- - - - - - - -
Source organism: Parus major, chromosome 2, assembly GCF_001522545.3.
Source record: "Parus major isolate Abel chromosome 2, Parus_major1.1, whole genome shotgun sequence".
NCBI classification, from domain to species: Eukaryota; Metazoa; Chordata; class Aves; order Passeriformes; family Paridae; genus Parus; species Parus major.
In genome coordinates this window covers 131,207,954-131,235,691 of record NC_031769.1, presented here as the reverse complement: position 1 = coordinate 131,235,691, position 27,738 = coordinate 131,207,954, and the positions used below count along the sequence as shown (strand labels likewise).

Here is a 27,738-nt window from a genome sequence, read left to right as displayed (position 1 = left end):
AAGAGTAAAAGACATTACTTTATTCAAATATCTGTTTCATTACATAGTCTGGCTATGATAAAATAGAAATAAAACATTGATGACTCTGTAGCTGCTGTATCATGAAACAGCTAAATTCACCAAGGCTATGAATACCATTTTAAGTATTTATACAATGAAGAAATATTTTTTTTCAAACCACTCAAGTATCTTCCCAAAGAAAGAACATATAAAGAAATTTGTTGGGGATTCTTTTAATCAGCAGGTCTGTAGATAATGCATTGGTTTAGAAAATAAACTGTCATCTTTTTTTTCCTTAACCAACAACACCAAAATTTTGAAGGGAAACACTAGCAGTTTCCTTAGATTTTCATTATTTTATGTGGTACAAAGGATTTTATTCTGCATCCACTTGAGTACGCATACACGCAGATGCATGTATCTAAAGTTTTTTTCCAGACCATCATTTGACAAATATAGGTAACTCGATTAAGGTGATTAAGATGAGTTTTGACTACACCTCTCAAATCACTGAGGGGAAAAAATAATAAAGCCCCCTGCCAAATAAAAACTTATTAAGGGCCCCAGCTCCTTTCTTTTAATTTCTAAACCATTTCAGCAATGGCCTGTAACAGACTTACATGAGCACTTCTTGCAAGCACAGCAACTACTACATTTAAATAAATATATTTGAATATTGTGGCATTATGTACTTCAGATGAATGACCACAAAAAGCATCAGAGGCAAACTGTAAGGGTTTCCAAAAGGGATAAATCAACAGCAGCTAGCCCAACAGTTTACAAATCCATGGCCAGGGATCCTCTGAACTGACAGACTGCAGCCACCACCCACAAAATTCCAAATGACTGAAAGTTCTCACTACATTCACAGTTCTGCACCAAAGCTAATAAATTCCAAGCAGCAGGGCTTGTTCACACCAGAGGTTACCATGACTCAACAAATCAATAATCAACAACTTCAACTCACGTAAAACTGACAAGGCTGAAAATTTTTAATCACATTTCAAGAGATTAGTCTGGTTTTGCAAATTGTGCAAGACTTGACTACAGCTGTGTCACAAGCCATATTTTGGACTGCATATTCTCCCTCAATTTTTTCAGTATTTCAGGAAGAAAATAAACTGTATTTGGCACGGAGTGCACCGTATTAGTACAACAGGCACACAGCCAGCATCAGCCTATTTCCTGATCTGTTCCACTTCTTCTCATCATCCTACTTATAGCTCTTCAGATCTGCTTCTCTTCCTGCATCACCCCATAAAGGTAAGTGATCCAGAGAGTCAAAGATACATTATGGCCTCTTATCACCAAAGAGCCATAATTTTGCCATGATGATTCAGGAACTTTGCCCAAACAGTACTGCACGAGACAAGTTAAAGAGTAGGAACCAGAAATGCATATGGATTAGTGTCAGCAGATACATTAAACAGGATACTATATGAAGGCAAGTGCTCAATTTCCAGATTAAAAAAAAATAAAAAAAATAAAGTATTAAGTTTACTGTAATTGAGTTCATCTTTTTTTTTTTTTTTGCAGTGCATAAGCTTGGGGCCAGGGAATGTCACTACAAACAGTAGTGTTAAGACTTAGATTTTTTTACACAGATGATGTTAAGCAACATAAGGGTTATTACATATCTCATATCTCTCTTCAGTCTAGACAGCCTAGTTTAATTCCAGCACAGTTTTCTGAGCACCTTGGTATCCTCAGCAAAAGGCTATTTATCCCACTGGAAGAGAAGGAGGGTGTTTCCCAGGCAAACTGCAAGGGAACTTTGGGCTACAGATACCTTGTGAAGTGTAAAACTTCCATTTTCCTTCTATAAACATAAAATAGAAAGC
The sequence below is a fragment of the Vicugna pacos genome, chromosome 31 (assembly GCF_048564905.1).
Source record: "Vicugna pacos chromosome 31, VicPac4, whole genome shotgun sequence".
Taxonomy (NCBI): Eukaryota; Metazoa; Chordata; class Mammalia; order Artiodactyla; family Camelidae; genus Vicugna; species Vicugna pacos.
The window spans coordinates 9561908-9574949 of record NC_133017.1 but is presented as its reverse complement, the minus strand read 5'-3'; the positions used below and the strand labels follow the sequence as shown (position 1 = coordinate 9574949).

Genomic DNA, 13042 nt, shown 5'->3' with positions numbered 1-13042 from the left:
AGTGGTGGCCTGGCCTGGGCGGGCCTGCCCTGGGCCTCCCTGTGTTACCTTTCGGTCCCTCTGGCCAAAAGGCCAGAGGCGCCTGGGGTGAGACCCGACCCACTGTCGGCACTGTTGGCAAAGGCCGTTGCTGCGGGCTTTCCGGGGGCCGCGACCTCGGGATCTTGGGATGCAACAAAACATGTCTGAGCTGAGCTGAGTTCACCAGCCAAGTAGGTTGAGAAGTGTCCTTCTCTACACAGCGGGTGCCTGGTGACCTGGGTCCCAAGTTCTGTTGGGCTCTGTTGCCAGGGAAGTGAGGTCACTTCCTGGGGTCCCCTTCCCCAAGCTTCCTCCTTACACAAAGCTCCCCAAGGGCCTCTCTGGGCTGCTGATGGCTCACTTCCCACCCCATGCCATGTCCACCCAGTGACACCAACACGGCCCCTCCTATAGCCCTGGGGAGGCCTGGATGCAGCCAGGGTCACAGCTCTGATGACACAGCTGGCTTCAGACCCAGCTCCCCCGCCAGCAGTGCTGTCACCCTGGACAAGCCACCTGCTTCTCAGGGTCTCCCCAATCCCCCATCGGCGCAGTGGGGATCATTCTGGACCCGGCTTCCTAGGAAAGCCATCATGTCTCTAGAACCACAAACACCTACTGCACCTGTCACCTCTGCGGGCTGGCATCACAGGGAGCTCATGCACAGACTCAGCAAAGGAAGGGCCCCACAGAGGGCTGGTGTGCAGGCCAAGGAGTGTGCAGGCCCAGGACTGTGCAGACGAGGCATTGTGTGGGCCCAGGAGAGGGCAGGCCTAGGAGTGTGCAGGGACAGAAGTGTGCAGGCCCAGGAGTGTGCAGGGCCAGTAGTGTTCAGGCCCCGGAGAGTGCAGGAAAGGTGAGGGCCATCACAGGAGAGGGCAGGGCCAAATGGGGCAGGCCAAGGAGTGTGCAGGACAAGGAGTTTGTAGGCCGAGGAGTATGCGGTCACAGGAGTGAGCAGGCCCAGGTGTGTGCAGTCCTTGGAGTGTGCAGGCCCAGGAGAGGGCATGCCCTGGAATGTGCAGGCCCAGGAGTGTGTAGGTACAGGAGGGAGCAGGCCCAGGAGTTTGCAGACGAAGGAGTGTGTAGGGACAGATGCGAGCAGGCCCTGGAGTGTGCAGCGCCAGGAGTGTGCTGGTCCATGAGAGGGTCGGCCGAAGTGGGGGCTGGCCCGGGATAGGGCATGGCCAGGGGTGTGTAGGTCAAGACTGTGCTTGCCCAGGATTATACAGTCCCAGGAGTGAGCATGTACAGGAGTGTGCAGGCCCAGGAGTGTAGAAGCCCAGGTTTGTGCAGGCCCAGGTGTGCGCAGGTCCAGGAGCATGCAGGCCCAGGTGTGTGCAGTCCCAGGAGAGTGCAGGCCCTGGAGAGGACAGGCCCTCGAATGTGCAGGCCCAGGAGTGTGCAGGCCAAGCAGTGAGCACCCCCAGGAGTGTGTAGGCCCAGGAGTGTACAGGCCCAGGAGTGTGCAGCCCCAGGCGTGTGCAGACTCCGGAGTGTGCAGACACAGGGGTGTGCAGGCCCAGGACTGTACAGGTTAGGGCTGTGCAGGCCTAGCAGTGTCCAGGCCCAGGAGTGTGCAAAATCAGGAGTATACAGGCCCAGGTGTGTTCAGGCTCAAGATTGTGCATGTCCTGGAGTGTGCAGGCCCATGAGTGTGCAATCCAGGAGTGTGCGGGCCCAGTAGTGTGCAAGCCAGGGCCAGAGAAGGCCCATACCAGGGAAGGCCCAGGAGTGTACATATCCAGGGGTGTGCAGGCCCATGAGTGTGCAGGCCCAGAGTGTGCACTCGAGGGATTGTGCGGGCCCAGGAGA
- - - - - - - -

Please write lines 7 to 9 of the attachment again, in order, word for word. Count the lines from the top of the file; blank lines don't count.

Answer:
The sequence below is a fragment of the Vicugna pacos genome, chromosome 31 (assembly GCF_048564905.1).
Source record: "Vicugna pacos chromosome 31, VicPac4, whole genome shotgun sequence".
Taxonomy (NCBI): Eukaryota; Metazoa; Chordata; class Mammalia; order Artiodactyla; family Camelidae; genus Vicugna; species Vicugna pacos.